Weak genetic structure, shared nonbreeding areas, and extensive movement in a declining waterbird

Nicholas G. Shephard, Patricia Szczys, David J. Moore, Matthew W. Reudink, Jeffrey N. Costa, Annie M. Bracey, Simeon Lisovski, Ann E. McKellar

Research output: Contribution to journalArticlepeer-review

1 Scopus citations


Understanding population mixing, movements, and connectivity of populations is an important first step towards effective conservation, particularly for long distance migrants that are suffering the greatest population declines, as this allows researchers to recognize how populations may face different risks throughout the annual cycle. We combined population genetic and individual tracking data to quantify the genetic structure and full-cycle movements of the declining North American Black Tern (Chlidonias niger surinamensis). A total of 147 genetic samples were collected from 9 breeding colonies across the range (Maine, Ontario, Michigan, Iowa, Wisconsin, Nebraska, Saskatchewan, and Oregon), and 19 light-level geolocators were recovered from 3 colonies (Ontario, Michigan, and Saskatchewan). Our results demonstrated weak genetic structure, and tracking data demonstrated the use of shared nonbreeding areas between central (Saskatchewan) and eastern (Ontario and Michigan) breeding populations. Our tracking data also provide novel evidence of long-distance breeding dispersal (~1,400 km between breeding locations across years) based on an individual tracked across multiple years, as well as short distance dispersal (~2.5-57 km) based on new recovery locations of 6 tracked individuals. Our results are consistent with the hypothesis that the shared use of nonbreeding areas influences physical condition, timing of departure, and subsequent reproductive timing in such a way as to facilitate dispersal across the breeding range and contribute to weak genetic structure among breeding populations. This study is the first to explore population genetics and migration of North American Black Terns. Extensive movement of individuals may pose a challenge from a conservation perspective as important areas and habitats throughout the annual cycle may be difficult to predict, and future studies should build on our work via extensive mark-resight effort using color bands, tracking individuals from more breeding sites, and examining carry-over effects to further investigate when in the annual cycle populations are most limited.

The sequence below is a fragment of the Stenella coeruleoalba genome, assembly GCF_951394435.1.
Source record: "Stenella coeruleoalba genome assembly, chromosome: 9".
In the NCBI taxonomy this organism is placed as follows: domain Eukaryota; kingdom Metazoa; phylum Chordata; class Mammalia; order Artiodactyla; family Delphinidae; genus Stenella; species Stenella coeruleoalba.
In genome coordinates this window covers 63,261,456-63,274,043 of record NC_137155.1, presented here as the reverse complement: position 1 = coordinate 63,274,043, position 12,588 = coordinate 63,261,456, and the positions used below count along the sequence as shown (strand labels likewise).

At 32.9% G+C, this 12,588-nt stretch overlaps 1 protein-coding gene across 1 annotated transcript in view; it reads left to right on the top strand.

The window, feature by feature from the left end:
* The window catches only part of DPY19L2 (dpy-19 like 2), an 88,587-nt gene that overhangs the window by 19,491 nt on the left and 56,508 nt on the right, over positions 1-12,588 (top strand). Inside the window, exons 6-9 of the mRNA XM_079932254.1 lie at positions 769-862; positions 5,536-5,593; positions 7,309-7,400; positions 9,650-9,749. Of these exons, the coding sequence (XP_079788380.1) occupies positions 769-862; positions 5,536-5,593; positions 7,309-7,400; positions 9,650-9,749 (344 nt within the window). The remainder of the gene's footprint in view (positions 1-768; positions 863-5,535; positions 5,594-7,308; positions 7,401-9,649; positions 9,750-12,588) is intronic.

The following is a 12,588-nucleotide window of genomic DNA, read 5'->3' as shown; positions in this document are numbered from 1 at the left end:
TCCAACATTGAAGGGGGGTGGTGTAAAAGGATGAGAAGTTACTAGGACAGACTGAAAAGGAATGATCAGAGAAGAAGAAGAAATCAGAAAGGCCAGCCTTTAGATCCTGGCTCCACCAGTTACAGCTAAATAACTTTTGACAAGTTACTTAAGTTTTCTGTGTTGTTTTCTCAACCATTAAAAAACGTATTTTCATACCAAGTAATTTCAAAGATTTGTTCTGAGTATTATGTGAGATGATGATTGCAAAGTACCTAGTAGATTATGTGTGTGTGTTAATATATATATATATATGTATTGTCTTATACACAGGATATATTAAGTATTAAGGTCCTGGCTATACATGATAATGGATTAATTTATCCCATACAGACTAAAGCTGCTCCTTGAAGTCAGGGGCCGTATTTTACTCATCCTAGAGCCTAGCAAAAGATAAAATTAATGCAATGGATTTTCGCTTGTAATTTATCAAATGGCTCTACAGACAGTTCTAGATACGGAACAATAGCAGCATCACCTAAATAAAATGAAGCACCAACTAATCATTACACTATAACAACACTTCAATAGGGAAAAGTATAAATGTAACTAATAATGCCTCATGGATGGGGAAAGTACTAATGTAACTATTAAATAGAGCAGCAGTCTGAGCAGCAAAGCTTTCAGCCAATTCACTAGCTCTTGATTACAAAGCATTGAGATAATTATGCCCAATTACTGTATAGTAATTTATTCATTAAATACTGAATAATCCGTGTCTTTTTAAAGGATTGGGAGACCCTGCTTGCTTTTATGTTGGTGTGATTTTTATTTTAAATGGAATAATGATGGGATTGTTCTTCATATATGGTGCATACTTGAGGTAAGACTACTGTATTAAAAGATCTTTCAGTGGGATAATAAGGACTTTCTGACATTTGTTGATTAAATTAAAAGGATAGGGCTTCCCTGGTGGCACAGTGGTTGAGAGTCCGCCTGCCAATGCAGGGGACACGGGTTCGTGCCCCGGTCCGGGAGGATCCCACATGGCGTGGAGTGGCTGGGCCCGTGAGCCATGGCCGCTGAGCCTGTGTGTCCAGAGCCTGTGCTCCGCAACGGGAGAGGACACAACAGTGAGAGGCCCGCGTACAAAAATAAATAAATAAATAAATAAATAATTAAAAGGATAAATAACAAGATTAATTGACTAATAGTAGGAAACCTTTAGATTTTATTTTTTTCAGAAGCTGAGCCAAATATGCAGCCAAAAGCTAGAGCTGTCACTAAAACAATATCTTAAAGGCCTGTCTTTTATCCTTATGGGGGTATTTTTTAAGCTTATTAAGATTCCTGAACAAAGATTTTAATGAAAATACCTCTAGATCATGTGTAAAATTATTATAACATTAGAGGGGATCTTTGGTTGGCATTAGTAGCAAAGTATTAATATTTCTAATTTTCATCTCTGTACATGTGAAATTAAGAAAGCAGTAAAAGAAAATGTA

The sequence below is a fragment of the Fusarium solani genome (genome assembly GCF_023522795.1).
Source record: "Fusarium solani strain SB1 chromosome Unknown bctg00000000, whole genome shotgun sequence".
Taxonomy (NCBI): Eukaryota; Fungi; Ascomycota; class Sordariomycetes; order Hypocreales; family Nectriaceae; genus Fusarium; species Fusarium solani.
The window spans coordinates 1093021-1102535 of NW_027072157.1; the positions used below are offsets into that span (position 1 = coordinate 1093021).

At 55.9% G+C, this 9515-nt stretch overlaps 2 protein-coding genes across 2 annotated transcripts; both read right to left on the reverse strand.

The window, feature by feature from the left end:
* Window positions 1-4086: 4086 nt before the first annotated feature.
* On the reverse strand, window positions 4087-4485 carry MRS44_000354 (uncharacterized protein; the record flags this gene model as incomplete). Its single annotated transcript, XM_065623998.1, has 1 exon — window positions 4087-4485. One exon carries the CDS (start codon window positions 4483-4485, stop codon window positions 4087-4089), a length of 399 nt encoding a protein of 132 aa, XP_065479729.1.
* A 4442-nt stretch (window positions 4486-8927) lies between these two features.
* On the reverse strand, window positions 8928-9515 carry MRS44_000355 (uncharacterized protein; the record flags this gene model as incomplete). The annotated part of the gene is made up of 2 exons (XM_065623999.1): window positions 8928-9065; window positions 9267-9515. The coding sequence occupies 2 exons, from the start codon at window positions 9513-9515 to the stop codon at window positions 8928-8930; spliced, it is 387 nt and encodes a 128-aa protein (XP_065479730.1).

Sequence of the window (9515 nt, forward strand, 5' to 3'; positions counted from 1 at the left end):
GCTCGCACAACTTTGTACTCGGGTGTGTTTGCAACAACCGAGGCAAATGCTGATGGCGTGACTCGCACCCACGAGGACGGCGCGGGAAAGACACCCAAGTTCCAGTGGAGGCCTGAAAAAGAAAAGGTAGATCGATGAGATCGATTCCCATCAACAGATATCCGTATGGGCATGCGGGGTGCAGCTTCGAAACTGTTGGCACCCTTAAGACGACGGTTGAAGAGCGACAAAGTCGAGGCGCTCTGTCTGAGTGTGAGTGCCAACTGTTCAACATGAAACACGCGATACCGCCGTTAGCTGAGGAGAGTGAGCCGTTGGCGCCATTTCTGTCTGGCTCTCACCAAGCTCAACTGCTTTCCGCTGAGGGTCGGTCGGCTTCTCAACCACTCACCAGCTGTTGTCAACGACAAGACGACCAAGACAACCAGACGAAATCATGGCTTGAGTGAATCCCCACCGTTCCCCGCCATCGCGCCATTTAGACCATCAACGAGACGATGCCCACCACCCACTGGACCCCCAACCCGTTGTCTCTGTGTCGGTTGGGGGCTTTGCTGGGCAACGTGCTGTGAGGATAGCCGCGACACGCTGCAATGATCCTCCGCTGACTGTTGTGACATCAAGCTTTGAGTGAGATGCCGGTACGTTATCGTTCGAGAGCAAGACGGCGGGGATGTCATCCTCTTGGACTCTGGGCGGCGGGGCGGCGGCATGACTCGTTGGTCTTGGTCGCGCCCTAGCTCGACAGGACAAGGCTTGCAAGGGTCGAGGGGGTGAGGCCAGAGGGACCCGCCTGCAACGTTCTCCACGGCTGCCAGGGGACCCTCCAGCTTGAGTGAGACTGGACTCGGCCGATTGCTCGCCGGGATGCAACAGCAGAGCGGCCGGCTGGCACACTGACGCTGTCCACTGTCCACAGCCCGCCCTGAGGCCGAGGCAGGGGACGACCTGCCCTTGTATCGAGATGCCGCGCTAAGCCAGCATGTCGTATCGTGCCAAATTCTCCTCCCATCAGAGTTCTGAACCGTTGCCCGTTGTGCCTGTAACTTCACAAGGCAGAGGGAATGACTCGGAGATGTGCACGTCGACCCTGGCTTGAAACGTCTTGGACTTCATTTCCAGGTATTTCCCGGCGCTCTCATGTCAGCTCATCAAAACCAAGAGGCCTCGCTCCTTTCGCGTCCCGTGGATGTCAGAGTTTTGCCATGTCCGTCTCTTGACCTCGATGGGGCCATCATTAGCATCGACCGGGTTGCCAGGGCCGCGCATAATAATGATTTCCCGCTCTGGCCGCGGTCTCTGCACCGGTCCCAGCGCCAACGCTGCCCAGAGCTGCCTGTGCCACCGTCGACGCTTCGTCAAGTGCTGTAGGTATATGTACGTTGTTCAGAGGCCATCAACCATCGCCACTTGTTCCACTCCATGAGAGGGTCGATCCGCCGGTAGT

Original languageEnglish (US)
Article numberduac053
Issue number1
StatePublished - Feb 3 2023

Bibliographical note

Publisher Copyright:
© American Ornithological Society 2022.


  • Annual cycle
  • Black Tern
  • Chlidonias niger
  • Cycle annuel
  • Dispersal
  • Dispersion
  • Genetic structure
  • Movement tracking
  • structure gntique
  • Suivi des mouvements


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